NLand Surf Park opens for the summer 2017 season

NLand Surf Park reopens for business in May, 2017. (KXAN Photo/Tom Rapp)
NLand Surf Park reopens for business in May, 2017. (KXAN Photo/Tom Rapp)

AUSTIN (KXAN) — The first surf park in North America and the largest surf park in the world opened — again — at 9 a.m. Friday. NLand Surf Park, set on 160 acres in southeast Austin, is a for-profit company where patrons can surf in a man-made lagoon with features that make it feel like being in the ocean.

NLand’s site says it caters to everyone, from newcomers all the way up to expert level surfers.

The lagoon is a large pool over 10 acres filled with 11 million gallons of rainwater runoff, covering roughly the size of nine football fields. As a comparison, NLand says its pool is “approximately the length and width of the portion of Lady Bird Lake in Austin, Texas, that stretches from the Congress Avenue bridge to the South First Street Bridge. The lagoon is approximately 45 times larger than a standard Olympic size swimming pool.

Customers surf waves up to six created every minute in the lagoon. The pool is also billed to be self-sustaining. According to NLand’s site, “Rainwater is channeled to a wet pond and bio-filtered by algae and fish before it moves to a deep reservoir and through the filtration system for treatment.” The rainwater catchment can hold up to 35 million gallons of water.

NLand Surf Park opens for summer 2017 after a delayed, then canceled start in fall of 2016. The park’s opening was initially delayed over health concerns about how clean the business would keep its lagoon. Travis County sued Austin Park, LLC, the parent company of NLand, citing an inability to meet the minimum safety requirements of a public pool under state law.

NLand then sued the county in return, stating that its lagoon had “unique characteristics” that should not force it to have the same rules that public pools do, like filtering all of the water in the pool every six hours. According to the suit, NLand believes “some specific regulations, like the six-hour turnover requirement, would be impossible or nearly impossible to implement from an engineering, financial, and public safety perspective.”

Lifeguard keeping an eye on the "shore" of the beach. (KXAN Photo/Todd Bailey)
Lifeguard keeping an eye on the “shore” of the beach. (KXAN Photo/Todd Bailey)

The county’s suit against NLand has been effectively dropped. The Travis County Commissioners Court approved a temporary injunction that allows the park to operate as long as it maintains a safe water quality, as determined by the county. NLand was able to open in early October 2016, and all water tested at that time was deemed safe. Jon White, Division Director of Natural Resources and Environmental Quality for Travis County, says he is going to personally monitor weekly water tests from the park. The main focus will be on the levels of E. Coli, chlorine and microorganisms. The injunction will be in place for another year before it is reevaluated. White says, if all tests look normal, he expects the county to mandate less frequent tests after one year.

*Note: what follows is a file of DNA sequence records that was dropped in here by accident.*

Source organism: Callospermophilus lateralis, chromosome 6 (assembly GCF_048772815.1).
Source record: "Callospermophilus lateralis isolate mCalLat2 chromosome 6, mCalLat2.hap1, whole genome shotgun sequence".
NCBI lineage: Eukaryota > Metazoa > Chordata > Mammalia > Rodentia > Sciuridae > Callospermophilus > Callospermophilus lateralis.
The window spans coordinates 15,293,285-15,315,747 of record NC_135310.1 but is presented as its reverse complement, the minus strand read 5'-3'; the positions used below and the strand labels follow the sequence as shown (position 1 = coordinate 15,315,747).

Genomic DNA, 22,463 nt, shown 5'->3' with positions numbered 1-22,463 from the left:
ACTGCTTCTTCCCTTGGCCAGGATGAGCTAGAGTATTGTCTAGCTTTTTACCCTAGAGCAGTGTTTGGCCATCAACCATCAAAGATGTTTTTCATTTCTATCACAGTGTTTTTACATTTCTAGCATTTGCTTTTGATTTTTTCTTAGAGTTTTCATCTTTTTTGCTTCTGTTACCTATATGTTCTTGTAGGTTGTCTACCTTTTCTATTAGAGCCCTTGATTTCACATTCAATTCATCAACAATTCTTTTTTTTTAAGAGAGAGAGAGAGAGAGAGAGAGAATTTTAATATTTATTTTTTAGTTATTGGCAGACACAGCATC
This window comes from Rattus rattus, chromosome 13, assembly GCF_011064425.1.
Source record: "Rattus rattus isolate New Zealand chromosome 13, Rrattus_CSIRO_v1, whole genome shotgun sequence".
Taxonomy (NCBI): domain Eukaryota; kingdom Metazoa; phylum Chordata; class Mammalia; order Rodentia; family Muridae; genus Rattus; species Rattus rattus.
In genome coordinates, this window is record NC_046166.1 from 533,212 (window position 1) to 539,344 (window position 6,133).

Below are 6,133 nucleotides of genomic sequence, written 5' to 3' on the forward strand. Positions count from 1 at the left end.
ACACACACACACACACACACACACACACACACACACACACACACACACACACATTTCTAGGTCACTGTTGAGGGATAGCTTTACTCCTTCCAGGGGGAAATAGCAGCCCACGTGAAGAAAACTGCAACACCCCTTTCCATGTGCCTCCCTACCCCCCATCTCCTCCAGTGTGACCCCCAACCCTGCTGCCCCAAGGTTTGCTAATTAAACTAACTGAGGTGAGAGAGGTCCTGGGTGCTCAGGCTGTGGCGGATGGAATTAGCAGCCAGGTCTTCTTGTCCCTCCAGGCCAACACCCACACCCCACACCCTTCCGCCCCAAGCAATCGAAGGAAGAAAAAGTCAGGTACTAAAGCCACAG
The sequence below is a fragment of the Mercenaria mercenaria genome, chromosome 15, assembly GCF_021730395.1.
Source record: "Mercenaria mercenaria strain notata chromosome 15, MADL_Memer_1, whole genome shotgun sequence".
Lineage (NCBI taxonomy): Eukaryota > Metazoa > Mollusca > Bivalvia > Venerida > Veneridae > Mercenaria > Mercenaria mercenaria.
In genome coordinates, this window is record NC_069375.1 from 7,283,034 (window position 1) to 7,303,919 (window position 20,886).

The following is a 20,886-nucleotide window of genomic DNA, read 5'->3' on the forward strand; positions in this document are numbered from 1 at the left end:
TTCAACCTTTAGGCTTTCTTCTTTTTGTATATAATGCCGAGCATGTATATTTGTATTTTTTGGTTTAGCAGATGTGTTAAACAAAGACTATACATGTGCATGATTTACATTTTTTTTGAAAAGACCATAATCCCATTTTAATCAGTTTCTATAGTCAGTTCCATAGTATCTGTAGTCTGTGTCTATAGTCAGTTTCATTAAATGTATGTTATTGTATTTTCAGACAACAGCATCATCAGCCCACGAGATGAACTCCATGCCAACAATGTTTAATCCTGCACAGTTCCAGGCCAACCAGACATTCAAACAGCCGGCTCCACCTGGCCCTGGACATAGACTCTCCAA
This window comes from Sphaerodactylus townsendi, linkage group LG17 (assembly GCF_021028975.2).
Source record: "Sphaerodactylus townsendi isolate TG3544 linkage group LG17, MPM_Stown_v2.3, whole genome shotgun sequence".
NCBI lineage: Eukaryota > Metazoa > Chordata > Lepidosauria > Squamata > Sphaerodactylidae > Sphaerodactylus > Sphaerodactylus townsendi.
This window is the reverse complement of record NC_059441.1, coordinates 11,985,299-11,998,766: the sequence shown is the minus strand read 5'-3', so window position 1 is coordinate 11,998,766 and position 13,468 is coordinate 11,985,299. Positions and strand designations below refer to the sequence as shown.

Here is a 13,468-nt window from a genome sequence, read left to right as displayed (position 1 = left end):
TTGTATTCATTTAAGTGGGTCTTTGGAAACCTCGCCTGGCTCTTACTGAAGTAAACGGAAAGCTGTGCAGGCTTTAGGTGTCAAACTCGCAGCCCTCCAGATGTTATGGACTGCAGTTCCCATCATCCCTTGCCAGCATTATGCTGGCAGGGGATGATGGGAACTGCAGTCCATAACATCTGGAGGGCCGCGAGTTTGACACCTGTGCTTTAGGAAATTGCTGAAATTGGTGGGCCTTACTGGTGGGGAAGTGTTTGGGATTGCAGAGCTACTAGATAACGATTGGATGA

NLand’s suit against the county was dismissed in federal court in early October 2016.

Unfortunately, it was only open for about four weeks when a leak forced its closure. Damage under the lagoon made the company close the park for the rest of the season, and brought excess water to the homes of nearby neighbors.

Chris Jones with NLand assures homeowners that things have changed. “Emerging technologies present never before seen challenges, and our team has worked to develop a solution that will provide the best surf experience possible for our guests.”

He continued, “Last October, we discovered tears in the liner and damage under the lagoon. Over the winter, we worked on repairs and improvements, including some alterations to the shores to prevent the same issues from happening. The waves and the surfing experience will be the same as it was last year.”

Some homeowners in the vicinity, like Patricia Garcia, are concerned about the park’s reopening. She’s not assured that there won’t be another leak. After the park opened last year, she says she had water over her driveway and in her street that no one would clean up.

She complained to both the company and the county. With no answers, she got frustrated with the lack of responsibility, and took a tractor out into her own street to clear away debris. She says she knows NLand will probably maintain everything within the park, but she’s worried about what will happen in her neighborhood.

NLand Surf Park is located at 5836 East Highway 71 in Del Valle, about three miles away from Austin-Bergstrom International Airport. The owners of NLand originally broke ground on the park in April 2015.

Customers pay $50 to $90 for a session just under an hour in the lagoon. Coaching sessions and practice clinics are available at a higher rate. Softboards come free with every pass purchase. Food is available on-site.

Tune in to KXAN News at 6 to hear how NLand plans to keep its neighbors safe and dry after more than six months of repairs.

KXAN.com provides commenting to allow for constructive discussion on the stories we cover. In order to comment here, you acknowledge you have read and agreed to our Terms of Service. Users who violate these terms, including use of vulgar language or racial slurs, will be banned. If you see an inappropriate comment, please flag it for our moderators to review.

Leave a Reply

Fill in your details below or click an icon to log in:

WordPress.com Logo

You are commenting using your WordPress.com account. Log Out / Change )

Twitter picture

You are commenting using your Twitter account. Log Out / Change )

Facebook photo

You are commenting using your Facebook account. Log Out / Change )

Google+ photo

You are commenting using your Google+ account. Log Out / Change )

Connecting to %s